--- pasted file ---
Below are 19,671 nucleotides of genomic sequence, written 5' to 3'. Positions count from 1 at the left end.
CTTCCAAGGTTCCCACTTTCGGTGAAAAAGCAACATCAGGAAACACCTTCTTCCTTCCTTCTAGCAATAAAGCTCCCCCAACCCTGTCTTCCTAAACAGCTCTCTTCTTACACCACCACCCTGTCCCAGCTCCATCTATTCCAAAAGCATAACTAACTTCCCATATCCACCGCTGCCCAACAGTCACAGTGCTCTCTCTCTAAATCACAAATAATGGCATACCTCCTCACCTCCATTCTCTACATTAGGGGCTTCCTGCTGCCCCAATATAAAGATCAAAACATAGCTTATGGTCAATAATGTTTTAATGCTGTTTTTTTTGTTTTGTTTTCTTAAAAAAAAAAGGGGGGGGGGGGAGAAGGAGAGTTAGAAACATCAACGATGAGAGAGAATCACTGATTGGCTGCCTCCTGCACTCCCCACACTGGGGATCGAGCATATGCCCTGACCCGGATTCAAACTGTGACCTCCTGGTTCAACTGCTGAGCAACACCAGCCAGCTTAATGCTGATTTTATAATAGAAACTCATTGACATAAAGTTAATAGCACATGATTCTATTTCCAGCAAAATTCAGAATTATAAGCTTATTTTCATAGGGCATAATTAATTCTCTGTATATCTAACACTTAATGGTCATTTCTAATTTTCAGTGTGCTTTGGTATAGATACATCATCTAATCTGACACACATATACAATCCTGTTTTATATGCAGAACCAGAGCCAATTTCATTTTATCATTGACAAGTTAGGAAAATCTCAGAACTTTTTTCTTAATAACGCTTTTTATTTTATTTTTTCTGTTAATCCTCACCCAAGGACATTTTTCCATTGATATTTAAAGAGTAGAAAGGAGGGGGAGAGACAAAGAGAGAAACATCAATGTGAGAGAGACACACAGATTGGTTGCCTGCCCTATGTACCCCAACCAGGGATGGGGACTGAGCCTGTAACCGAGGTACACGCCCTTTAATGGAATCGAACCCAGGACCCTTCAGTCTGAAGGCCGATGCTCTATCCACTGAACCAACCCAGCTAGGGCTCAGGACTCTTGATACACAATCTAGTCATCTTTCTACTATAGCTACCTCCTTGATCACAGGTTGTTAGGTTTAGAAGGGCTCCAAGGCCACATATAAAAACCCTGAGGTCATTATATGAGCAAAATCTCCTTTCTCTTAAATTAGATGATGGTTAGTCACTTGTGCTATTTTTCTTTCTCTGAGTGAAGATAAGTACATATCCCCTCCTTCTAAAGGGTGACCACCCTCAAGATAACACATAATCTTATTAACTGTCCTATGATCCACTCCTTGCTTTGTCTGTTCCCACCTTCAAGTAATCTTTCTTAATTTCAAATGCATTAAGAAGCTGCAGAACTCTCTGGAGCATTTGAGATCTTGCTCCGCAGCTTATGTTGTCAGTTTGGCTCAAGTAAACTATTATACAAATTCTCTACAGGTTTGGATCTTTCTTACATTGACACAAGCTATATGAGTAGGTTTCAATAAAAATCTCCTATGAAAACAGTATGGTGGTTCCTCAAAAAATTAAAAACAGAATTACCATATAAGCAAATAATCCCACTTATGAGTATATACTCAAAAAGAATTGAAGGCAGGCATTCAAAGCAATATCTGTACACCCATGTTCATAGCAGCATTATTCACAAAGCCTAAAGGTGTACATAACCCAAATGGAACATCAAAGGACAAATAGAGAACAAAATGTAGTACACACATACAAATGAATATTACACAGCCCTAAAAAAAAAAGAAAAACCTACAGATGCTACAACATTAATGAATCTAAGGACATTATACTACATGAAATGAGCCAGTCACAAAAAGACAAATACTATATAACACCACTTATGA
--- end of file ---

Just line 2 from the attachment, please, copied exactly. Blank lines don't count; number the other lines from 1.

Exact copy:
CTTCCAAGGTTCCCACTTTCGGTGAAAAAGCAACATCAGGAAACACCTTCTTCCTTCCTTCTAGCAATAAAGCTCCCCCAACCCTGTCTTCCTAAACAGCTCTCTTCTTACACCACCACCCTGTCCCAGCTCCATCTATTCCAAAAGCATAACTAACTTCCCATATCCACCGCTGCCCAACAGTCACAGTGCTCTCTCTCTAAATCACAAATAATGGCATACCTCCTCACCTCCATTCTCTACATTAGGGGCTTCCTGCTGCCCCAATATAAAGATCAAAACATAGCTTATGGTCAATAATGTTTTAATGCTGTTTTTTTTGTTTTGTTTTCTTAAAAAAAAAAGGGGGGGGGGGGAGAAGGAGAGTTAGAAACATCAACGATGAGAGAGAATCACTGATTGGCTGCCTCCTGCACTCCCCACACTGGGGATCGAGCATATGCCCTGACCCGGATTCAAACTGTGACCTCCTGGTTCAACTGCTGAGCAACACCAGCCAGCTTAATGCTGATTTTATAATAGAAACTCATTGACATAAAGTTAATAGCACATGATTCTATTTCCAGCAAAATTCAGAATTATAAGCTTATTTTCATAGGGCATAATTAATTCTCTGTATATCTAACACTTAATGGTCATTTCTAATTTTCAGTGTGCTTTGGTATAGATACATCATCTAATCTGACACACATATACAATCCTGTTTTATATGCAGAACCAGAGCCAATTTCATTTTATCATTGACAAGTTAGGAAAATCTCAGAACTTTTTTCTTAATAACGCTTTTTATTTTATTTTTTCTGTTAATCCTCACCCAAGGACATTTTTCCATTGATATTTAAAGAGTAGAAAGGAGGGGGAGAGACAAAGAGAGAAACATCAATGTGAGAGAGACACACAGATTGGTTGCCTGCCCTATGTACCCCAACCAGGGATGGGGACTGAGCCTGTAACCGAGGTACACGCCCTTTAATGGAATCGAACCCAGGACCCTTCAGTCTGAAGGCCGATGCTCTATCCACTGAACCAACCCAGCTAGGGCTCAGGACTCTTGATACACAATCTAGTCATCTTTCTACTATAGCTACCTCCTTGATCACAGGTTGTTAGGTTTAGAAGGGCTCCAAGGCCACATATAAAAACCCTGAGGTCATTATATGAGCAAAATCTCCTTTCTCTTAAATTAGATGATGGTTAGTCACTTGTGCTATTTTTCTTTCTCTGAGTGAAGATAAGTACATATCCCCTCCTTCTAAAGGGTGACCACCCTCAAGATAACACATAATCTTATTAACTGTCCTATGATCCACTCCTTGCTTTGTCTGTTCCCACCTTCAAGTAATCTTTCTTAATTTCAAATGCATTAAGAAGCTGCAGAACTCTCTGGAGCATTTGAGATCTTGCTCCGCAGCTTATGTTGTCAGTTTGGCTCAAGTAAACTATTATACAAATTCTCTACAGGTTTGGATCTTTCTTACATTGACACAAGCTATATGAGTAGGTTTCAATAAAAATCTCCTATGAAAACAGTATGGTGGTTCCTCAAAAAATTAAAAACAGAATTACCATATAAGCAAATAATCCCACTTATGAGTATATACTCAAAAAGAATTGAAGGCAGGCATTCAAAGCAATATCTGTACACCCATGTTCATAGCAGCATTATTCACAAAGCCTAAAGGTGTACATAACCCAAATGGAACATCAAAGGACAAATAGAGAACAAAATGTAGTACACACATACAAATGAATATTACACAGCCCTAAAAAAAAAAGAAAAACCTACAGATGCTACAACATTAATGAATCTAAGGACATTATACTACATGAAATGAGCCAGTCACAAAAAGACAAATACTATATAACACCACTTATGA